The danger of bookstores

Piles of books in a bookstore

Having a lot of unstructured time on my hands, I read quite a few books. In fact, I don’t think I’ve read books at this rate since I was in primary school. It’s such a pleasure to lose myself in a book on the bus or train to the point where I almost miss my stop. But as I read more books, an old problem has gotten worse: bookstores are now a dangerous place—for my wallet.

When I walk into a bookstore that has a selection I like, it’s as if I check my financial discipline at the door. It’s unusual for me to leave a good bookstore without buying at least one book. That’s been the case for a long time, but when I was busy with work or study I could tell myself not to buy (as many) books. I didn’t have time to read them anyway. Now that I have plenty of time to read books, my inner bibliophile has free reign.

Part of the problem is that I really like paper books. I like how light they are, I like that I can toss them around, and I like that I can drink coffee while reading a paperback without worrying about spilling any on the book—a paperback doesn’t have electronics that can break. It also looks good to have a collection of paper books on display in the living room.

Although I prefer paper books, I don’t dislike ebooks. Reading on an ereader can be convenient, particularly—I imagine—if you have a newer model with a big screen, a high pixel density, and backlighting, which I don’t. My ereader is fine, though. I doubt I’d prefer to read ebooks even if I had one of the latest devices, although I can’t say that for sure.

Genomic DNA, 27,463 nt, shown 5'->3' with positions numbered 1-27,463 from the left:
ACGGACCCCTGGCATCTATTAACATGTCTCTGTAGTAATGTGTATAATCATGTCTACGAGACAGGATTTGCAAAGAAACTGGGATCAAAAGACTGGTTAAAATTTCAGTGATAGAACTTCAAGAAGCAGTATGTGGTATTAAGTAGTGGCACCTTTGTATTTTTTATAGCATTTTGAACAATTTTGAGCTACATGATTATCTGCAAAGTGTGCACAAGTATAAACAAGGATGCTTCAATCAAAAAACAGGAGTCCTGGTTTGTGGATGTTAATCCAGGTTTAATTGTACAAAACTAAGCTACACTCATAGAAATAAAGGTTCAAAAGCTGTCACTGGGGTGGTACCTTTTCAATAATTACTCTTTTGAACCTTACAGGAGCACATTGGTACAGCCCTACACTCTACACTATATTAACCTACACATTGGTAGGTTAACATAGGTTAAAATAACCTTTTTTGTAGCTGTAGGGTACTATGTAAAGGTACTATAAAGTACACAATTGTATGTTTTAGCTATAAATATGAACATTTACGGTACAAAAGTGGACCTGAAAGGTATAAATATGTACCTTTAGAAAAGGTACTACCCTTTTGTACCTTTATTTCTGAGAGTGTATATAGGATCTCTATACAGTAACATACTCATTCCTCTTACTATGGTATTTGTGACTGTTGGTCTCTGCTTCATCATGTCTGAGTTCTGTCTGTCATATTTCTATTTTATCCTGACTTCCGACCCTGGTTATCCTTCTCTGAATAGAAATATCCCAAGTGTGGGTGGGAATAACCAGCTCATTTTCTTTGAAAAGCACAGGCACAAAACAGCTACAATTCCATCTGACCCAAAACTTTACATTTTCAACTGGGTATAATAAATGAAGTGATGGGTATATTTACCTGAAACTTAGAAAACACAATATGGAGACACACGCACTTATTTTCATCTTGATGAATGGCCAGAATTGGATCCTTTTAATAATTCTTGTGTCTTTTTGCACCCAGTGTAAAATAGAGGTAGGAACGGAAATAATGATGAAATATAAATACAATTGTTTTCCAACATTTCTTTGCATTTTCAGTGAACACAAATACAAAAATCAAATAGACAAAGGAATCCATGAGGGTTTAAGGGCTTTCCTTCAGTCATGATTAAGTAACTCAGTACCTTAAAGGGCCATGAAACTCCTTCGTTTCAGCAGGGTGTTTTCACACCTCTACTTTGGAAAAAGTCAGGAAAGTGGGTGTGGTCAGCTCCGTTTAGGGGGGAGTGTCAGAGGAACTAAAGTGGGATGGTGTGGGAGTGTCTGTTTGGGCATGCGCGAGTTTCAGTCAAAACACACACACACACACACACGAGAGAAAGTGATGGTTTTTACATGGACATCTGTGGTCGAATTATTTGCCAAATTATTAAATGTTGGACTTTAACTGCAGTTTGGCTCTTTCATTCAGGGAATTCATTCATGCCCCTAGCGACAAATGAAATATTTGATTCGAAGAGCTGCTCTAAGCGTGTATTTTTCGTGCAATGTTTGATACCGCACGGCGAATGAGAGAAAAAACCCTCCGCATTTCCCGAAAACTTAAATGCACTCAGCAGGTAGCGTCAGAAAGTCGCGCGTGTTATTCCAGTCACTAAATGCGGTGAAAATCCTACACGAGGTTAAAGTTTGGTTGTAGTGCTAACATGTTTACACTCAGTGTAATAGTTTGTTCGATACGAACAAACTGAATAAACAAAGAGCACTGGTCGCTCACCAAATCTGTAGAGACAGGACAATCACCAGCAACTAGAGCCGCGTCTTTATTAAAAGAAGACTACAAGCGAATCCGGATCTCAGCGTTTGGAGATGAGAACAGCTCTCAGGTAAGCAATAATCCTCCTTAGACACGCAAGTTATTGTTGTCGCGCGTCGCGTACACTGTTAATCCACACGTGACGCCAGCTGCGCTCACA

When I read, I use my visual memory. Sometimes I remember a certain passage that I want to re-read and I can usually recall which quadrant of the pages it was on. You don’t get that experience with ebooks and it’s one of the comforts that makes me prefer paper books. I suppose on an ereader I could bookmark such a passage, but how do you do that when you don’t know in advance which passage you’ll want to re-read?

I like hardcover books best of all. I tend to think they’re too expensive, but I’ll buy one occasionally. Fortunately, most library books are hardcovers, so when a book I want to read is available at my library, I win twice: it’s free and comfortable to hold while reading. To protect my wallet, the best thing I can do is to visit my local library and stay away from bookstores.

But the added value of good bookstores is their selection of books. The library may have many good books, but I’m more likely to hit upon an interesting book while browsing a bookstore. So while they remain a dangerous place for my wallet, I just can’t stay away from bookstores.

Why I love breakfast

Bowl of breakfast food

It happened a few years ago—I don’t recall exactly when. I started preparing oatmeal each morning, the non-instant kind. I had never spent much time on breakfast and usually ate bread with chocolate flakes or a bowl of yogurt. Then I discovered the wonders of a warm bowl of oatmeal and, later, a hot cup of coffee. Perhaps I was trying to balance my fast-paced job with a slow-paced breakfast. An act of defiance, of deliberately taking it slow.

Breakfast is one of my favorite parts of each day. When I take the time to prepare and eat a proper breakfast, I’m building a healthy mental attitude towards the rest of the day. When I prepare and eat my favorite breakfast, I spend time working on me before I get to anything else. And I do it without rushing.